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Past Present & Futures

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Chick Corea's four decade career is the stuff of jazz lore, an amalgamation of influential, limit-stretching musical experiences which have filled many a page in 20th century music history encyclopedias. Born Armando Anthony Corea in Chelsea, Massachusetts on June 12, 1941, Chick was studying piano by age four and enjoyed a childhood home filled with the sounds of Charlie Parker, Dizzy ... Read more in Amazon's Chick Corea Store

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Product details

  • Audio CD
  • Number of Discs: 1
  • Label: Stretch Records
  • ASIN: 555557410X
  • Other Editions: Audio CD  |  MP3 Download
  • Average Customer Review: 5.0 out of 5 stars  See all reviews (1 customer review)

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7 of 8 people found the following review helpful By AndrewSouthLondon on 3 Mar 2010
Format: Audio CD Verified Purchase
After a couple of decades of playing "electric jazz rock" or whatever you prefer to call it, and the large format of "Origin", Chick made a welcome return to the small intimate jazz format with his "new trio" - the wonderful sinuous acoustic bass of Avishai Cohen and timekeeper extraordinaire Jeff Ballard. Beautifully recorded, it repays investment in a high-end audio system by allowing you the first hand experience of the trio playing live in your living room. Undeservedly something of a rarity on the record store shelves, this is a "must have" purchase on your musical journey through life.
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Most Helpful Customer Reviews on (beta) 13 reviews
25 of 25 people found the following review helpful
Almost Like it Was Live 2 Nov 2001
By David Dennis - Published on
Format: Audio CD
A few months ago, I saw Chick Corea's new trio live at a restaurant/jazz club in Hollywood (sorry, I don't remember the name of the place...great place for a concert, not so great for the mandatory dinner). The concert was intense, the perfect small-club setting that is ideal for jazz. Chick's new trio performed about half of the tracks from this album, along with some other works (including a Miles-inspired version of 'Someday My Prince Will Come' with singing by Chick's wife).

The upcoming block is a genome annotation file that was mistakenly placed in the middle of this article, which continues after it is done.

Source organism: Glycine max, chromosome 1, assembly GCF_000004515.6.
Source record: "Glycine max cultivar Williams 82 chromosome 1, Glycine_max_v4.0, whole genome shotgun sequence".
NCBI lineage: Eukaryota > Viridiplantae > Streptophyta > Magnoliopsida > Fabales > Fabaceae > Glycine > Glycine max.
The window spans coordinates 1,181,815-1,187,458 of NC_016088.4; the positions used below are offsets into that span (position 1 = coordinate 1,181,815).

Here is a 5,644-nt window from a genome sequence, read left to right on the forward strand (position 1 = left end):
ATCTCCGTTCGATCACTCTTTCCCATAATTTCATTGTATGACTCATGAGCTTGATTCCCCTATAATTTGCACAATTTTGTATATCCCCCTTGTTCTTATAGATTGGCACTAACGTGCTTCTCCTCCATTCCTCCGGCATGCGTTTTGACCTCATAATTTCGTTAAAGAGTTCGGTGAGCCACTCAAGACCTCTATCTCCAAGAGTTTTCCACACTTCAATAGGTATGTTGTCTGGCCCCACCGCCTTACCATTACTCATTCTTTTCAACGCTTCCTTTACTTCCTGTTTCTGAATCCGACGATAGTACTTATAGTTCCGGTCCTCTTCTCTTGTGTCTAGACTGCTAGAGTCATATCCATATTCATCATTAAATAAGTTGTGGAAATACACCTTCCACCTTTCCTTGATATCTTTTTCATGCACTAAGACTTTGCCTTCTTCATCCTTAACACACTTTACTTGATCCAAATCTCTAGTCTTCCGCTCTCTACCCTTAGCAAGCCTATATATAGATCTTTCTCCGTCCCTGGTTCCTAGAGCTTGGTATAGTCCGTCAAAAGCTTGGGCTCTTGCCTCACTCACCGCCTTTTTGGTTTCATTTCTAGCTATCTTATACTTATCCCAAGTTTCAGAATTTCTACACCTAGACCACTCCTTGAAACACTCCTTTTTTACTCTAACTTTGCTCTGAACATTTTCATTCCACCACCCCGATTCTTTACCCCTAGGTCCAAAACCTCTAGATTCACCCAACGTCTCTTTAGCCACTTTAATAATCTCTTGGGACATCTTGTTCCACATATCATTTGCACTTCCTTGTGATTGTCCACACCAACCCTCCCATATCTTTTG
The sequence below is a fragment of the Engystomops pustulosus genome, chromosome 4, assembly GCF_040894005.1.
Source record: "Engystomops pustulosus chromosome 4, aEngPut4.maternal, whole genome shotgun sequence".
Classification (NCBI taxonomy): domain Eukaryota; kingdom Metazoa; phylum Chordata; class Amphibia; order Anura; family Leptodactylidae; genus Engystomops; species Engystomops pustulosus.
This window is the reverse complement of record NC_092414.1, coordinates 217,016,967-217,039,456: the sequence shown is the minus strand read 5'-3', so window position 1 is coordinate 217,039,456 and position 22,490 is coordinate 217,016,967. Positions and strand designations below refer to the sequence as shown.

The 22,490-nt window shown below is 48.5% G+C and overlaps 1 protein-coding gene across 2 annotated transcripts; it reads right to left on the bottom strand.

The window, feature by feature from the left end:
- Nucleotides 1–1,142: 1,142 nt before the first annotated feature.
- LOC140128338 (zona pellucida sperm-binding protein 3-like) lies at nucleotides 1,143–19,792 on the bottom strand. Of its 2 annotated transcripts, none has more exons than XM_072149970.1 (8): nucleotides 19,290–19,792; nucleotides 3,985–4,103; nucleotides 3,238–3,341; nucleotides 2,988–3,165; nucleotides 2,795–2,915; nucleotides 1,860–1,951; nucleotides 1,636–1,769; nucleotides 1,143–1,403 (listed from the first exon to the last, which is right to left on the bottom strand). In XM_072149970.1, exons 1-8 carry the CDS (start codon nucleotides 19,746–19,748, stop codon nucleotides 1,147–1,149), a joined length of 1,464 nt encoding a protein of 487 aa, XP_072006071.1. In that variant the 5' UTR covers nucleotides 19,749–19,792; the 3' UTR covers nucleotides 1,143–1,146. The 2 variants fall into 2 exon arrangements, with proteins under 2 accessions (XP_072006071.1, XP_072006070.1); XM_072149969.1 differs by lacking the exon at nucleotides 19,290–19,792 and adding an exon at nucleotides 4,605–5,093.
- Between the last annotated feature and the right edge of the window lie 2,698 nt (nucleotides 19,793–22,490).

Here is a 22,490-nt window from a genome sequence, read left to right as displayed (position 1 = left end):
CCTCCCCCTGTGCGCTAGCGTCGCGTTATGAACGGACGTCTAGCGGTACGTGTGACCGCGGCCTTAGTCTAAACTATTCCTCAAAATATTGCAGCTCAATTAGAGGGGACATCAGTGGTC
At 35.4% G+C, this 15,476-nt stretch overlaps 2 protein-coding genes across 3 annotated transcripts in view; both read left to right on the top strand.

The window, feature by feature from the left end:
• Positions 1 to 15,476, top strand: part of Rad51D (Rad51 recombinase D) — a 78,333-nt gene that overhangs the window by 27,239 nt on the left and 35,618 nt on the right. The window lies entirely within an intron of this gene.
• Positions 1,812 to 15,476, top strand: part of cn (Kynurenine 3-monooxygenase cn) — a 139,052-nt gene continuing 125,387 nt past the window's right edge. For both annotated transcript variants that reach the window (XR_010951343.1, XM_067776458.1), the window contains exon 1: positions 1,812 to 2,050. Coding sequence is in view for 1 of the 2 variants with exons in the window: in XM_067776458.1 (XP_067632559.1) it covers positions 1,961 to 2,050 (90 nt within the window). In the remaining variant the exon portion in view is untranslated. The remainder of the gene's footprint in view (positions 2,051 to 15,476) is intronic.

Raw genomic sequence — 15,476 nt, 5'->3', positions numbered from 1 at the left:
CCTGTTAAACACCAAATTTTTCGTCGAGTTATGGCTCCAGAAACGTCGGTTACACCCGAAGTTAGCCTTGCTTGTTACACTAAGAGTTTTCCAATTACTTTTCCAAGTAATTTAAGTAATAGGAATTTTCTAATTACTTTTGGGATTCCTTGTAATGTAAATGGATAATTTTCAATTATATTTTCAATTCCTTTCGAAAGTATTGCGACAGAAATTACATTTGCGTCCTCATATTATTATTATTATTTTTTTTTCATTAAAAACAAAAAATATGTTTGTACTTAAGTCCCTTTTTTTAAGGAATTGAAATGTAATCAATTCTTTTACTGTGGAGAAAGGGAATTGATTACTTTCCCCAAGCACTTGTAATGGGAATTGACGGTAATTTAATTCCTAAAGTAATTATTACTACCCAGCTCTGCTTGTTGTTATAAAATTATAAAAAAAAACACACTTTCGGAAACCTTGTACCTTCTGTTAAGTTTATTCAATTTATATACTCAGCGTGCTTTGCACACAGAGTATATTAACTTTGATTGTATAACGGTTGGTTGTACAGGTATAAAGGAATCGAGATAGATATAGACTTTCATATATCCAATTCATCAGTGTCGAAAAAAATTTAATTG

I love this album, and welcome Chick's return to more classical jazz roots, with some new material mixed in. In particular, the rhythmic explorations of the trio are incredibly great, high-lighted on the opening track 'Fingerprints'. Of particular note is Avishai Cohen's bass playing. The man is intense! Cohen gets my vote for best jazz bass player currently living. Cohen can cover the range from melodic Paul Chambers style to fast-slapping ska-inspired, a la Flea, along with his own, more original (and almost Middle Eastern) directions.
Chick is back in full-force and creativity with this album and, even better, this recording is absolute reference quality. Played on a quality system (or used as evaluation material while shopping for a new one), this issue does an incredible job of capturing the dynamics and soundstage of a live musical event. This is an audiophile quality demonstration disc.
Even if you're new to jazz, get this album. I guarantee you'll be impressed.
16 of 17 people found the following review helpful
Excellent trio playing 19 July 2002
By Michael J. Edelman - Published on
Format: Audio CD
Corea's recent acoustic ensemble playing is a welcome return for those of us who fondly remember his early recordings, and this disc is a very good portrayal of Corea at his acoustic and traditional best.
His sidemen on this recording- Cohen and Ballard- aren't as well known as Pattitucci and Weckl (from the "Akoustik" album) nor do they have chops quite as flashy, but I think this is the more musical, more lyrical album of the two. The "Akoustik" album was at its best when Corea was playing solo; here, the interplay between Corea and his sidemen is much more intimate, more communicative.
A fine recording of a fine performance.
12 of 12 people found the following review helpful
inventive and engaging 7 Jun 2002
By Feller who likes Old Yeller - Published on
Format: Audio CD
This has quickly become one of my favorite jazz records. Latin-flavored rhythms are always shifting and changing, demanding your attention. The performances are superb. This is really a showcase for Avishai Cohen, even more so than his own solo albums.